Many women know the pain of suffering through pregnancies that don't make it to term, but what they might not know is that research is suggesting repeating miscarriages are linked to a lack of stem cells. A new study released by the University of Warwick (UoW) in the UK, along with University Hospitals Coventry and Warwickshire NHS Trust, have found that there is a link between recurrent miscarriages (three or more) and a lack of stem cells in the uterine lining. Miscarriage is considered the most common type of pregnancy loss, with up to 25 percent of all known first-trimester pregnancies end in miscarriage — and that's without considering the pregnancies that are lost without women even knowing about them in the first place.
It's understandable why women around the world have been aching for an answer other than "it just happens" (which is hardly comforting in the midst of such a profound loss). But researchers have struggled to pinpoint one answer — theorizing everything from disease to chromosomal abnormalities in the embryos. However, this new research, published in the journal Stem Cells, may not only provide the peace of mind these women need, but also answers that could potentially save babies' lives.
Co-author of the study Jan Brosens, a professor of obstetrics and gynecology at UoW who has been studying miscarriage for years, told mental_floss that prior to now, there has been no clear reason for pregnancy loss. “For decades we have been screening for clotting abnormalities and immune disorders, and so on. We started to realize that in the vast majority of women you can test until you are blue in the face and you will find nothing.” However, they were able to distinguish that women with obesity are more likely to have a lower number of stem cells.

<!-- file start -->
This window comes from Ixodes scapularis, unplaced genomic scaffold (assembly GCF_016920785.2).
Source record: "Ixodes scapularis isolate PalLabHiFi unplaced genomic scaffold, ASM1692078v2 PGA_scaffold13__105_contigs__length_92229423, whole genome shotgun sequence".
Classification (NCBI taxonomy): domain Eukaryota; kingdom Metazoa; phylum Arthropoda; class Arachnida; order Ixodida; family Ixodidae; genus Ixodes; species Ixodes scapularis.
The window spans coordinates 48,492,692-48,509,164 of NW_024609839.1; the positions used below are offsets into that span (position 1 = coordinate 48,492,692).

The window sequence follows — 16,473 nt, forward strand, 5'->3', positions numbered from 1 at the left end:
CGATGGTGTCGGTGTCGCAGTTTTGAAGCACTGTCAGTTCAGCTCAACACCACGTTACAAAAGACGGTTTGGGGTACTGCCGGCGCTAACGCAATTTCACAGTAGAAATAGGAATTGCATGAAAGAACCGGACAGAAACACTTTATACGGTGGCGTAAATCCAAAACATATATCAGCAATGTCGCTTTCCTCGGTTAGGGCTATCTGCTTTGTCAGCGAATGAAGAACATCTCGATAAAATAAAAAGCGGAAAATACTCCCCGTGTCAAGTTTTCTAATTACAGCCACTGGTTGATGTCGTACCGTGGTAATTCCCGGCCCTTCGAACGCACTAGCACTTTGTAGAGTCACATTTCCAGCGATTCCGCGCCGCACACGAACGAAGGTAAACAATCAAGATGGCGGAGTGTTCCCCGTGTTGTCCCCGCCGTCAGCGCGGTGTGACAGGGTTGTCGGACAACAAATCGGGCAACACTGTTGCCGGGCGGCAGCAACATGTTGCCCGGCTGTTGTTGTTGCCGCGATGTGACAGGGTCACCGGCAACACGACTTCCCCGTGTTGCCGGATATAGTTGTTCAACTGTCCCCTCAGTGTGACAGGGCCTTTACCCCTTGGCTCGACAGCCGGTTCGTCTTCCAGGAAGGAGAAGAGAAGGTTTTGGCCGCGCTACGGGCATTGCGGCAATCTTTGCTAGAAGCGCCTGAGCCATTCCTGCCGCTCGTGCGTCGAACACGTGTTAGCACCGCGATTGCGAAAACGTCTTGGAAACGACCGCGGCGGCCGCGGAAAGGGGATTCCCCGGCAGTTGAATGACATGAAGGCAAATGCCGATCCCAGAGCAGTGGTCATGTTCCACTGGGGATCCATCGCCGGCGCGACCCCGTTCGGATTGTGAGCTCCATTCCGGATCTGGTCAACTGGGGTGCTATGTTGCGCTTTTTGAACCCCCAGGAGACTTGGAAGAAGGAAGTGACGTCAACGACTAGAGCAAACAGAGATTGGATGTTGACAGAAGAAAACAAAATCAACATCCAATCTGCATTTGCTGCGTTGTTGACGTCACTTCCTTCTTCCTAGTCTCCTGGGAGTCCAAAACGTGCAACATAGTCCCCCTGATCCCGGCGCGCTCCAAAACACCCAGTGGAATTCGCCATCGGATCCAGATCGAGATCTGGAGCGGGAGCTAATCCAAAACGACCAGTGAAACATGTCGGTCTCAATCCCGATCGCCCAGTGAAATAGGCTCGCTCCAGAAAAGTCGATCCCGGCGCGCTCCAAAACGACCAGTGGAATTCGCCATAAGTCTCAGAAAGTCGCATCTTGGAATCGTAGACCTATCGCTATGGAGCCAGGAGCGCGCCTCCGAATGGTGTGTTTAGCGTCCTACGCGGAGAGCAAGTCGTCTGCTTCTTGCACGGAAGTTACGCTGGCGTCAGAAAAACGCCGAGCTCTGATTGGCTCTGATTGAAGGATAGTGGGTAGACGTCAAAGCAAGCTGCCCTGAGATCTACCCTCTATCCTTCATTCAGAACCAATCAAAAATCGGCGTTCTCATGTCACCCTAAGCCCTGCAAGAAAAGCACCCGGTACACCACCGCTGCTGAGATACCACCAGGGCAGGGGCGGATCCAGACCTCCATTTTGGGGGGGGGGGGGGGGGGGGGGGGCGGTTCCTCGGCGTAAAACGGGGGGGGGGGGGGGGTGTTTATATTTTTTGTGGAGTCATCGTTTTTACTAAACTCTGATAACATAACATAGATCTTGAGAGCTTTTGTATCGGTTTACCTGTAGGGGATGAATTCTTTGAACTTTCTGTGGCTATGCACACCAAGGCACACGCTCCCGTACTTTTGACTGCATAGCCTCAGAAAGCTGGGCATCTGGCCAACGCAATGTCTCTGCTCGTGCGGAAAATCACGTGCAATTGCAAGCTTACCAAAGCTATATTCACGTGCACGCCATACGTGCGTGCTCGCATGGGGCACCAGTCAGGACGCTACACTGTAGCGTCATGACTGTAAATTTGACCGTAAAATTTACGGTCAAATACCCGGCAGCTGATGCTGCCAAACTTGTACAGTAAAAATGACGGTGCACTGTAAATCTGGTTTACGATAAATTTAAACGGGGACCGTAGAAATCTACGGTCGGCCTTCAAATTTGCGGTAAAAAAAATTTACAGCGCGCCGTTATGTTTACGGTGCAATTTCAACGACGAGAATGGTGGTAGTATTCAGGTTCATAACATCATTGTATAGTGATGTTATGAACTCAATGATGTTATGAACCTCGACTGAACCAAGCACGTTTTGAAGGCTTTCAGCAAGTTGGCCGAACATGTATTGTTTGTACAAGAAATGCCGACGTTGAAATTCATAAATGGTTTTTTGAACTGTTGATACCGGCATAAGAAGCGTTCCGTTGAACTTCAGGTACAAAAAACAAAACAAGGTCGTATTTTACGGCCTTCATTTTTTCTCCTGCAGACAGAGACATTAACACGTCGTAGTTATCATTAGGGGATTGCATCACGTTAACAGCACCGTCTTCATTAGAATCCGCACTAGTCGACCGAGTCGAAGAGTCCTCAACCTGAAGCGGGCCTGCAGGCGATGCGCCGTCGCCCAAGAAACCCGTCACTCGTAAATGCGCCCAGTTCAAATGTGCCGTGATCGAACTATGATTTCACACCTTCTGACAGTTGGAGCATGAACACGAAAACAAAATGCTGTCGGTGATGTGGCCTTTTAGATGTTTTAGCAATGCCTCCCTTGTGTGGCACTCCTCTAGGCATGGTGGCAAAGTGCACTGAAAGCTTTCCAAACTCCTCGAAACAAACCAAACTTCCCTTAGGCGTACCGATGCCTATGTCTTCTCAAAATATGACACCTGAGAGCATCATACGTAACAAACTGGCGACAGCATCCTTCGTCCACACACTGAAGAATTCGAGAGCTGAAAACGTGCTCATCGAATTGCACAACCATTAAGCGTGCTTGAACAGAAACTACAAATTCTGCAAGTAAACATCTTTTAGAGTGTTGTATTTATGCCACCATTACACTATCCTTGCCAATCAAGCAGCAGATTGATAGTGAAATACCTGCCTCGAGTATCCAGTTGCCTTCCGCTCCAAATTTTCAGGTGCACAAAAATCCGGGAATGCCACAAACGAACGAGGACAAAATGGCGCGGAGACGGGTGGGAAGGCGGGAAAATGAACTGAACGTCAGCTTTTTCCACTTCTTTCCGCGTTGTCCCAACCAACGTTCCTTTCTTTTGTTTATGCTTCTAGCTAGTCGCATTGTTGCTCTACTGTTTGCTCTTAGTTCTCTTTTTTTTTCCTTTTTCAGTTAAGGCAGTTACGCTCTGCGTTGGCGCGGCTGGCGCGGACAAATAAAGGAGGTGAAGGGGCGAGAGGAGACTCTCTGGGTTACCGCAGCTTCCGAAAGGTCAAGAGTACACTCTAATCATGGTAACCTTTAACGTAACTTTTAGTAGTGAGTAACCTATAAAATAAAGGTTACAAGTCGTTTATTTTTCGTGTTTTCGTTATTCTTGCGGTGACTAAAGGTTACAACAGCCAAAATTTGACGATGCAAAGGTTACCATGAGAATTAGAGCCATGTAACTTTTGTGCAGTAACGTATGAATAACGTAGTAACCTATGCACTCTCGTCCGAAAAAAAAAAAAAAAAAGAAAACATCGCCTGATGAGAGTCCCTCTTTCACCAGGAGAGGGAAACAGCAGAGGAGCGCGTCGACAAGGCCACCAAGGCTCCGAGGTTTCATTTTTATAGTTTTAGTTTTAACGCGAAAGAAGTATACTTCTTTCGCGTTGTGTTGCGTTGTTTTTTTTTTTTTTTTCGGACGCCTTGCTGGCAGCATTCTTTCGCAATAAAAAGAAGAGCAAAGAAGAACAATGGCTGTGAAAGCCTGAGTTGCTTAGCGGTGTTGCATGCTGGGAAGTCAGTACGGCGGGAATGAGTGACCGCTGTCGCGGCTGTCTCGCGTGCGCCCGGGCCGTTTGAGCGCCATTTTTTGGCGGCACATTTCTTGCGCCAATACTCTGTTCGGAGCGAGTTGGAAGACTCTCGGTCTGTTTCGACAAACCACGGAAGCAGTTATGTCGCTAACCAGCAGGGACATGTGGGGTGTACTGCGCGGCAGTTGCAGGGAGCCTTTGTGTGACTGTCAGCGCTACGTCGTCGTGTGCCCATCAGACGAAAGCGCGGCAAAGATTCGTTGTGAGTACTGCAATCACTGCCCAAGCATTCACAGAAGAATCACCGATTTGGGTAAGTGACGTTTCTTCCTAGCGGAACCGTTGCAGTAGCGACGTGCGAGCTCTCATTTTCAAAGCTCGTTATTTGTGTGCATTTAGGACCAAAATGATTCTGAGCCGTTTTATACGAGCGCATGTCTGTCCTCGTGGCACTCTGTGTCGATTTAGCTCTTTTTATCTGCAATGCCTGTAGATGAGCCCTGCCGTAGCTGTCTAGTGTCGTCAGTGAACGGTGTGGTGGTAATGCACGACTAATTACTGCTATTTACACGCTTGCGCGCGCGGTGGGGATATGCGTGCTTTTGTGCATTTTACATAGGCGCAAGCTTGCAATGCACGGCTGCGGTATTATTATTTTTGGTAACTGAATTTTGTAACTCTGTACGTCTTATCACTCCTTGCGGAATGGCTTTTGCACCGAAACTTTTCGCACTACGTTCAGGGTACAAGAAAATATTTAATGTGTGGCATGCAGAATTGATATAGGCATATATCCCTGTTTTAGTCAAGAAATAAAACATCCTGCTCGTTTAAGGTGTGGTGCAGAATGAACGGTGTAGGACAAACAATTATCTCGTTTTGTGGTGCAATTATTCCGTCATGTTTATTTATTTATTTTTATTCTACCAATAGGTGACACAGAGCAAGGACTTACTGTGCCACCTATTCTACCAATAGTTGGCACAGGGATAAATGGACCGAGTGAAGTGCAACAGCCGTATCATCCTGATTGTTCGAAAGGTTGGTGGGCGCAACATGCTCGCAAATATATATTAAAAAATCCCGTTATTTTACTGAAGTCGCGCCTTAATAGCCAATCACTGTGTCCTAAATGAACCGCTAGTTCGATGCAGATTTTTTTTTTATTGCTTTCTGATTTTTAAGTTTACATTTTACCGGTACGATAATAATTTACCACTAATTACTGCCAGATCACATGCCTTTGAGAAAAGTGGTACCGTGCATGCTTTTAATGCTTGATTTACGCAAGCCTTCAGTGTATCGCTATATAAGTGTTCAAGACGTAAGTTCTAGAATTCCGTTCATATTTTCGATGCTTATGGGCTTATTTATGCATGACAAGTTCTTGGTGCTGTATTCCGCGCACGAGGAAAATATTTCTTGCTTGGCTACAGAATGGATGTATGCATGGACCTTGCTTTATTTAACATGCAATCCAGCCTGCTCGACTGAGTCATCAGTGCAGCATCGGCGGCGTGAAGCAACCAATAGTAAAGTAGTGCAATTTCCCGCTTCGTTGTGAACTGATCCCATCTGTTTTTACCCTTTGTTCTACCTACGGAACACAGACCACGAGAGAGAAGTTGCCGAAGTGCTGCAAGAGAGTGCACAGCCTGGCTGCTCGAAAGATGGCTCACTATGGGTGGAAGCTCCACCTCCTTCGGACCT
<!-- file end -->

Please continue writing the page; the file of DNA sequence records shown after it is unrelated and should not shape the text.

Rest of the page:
To determine this, they examined the uterine tissue of 183 women being treated at the hospital's Implantation Research Clinic. “We were looking for methylation changes,” Brosens said. They discovered significant epigenetic signatures, which means that the epigenetic mechanisms (which are used by cells to control gene expression) weren't functioning normally. What this means is that there is a lack of stem cells (where the epigenetic signatures are) and it was common in the patients with recurrent miscarriages.
To put it simply, stem cells are what make the endometrium (uterine lining) sensitive to the chemical signals of an embryo. Without this "communication," the cells aren't able to interpret the signals as to whether or not the embryo is viable or not, and so the lining is discarded with the next menstrual cycle.
In terms of treatment, there are a few options: we have to either learn to control and maintain the stem cell population in the endometrium, be able to detect predictive signatures in the endometrium that can help assess a woman’s risk of miscarriage, or develop therapies to increase the stem cell supply. Either way, the sheer fact that we have a better idea of what's going on with our bodies is never a bad thing. May this be the beginning of healthier, happier, more informed mothers-to-be.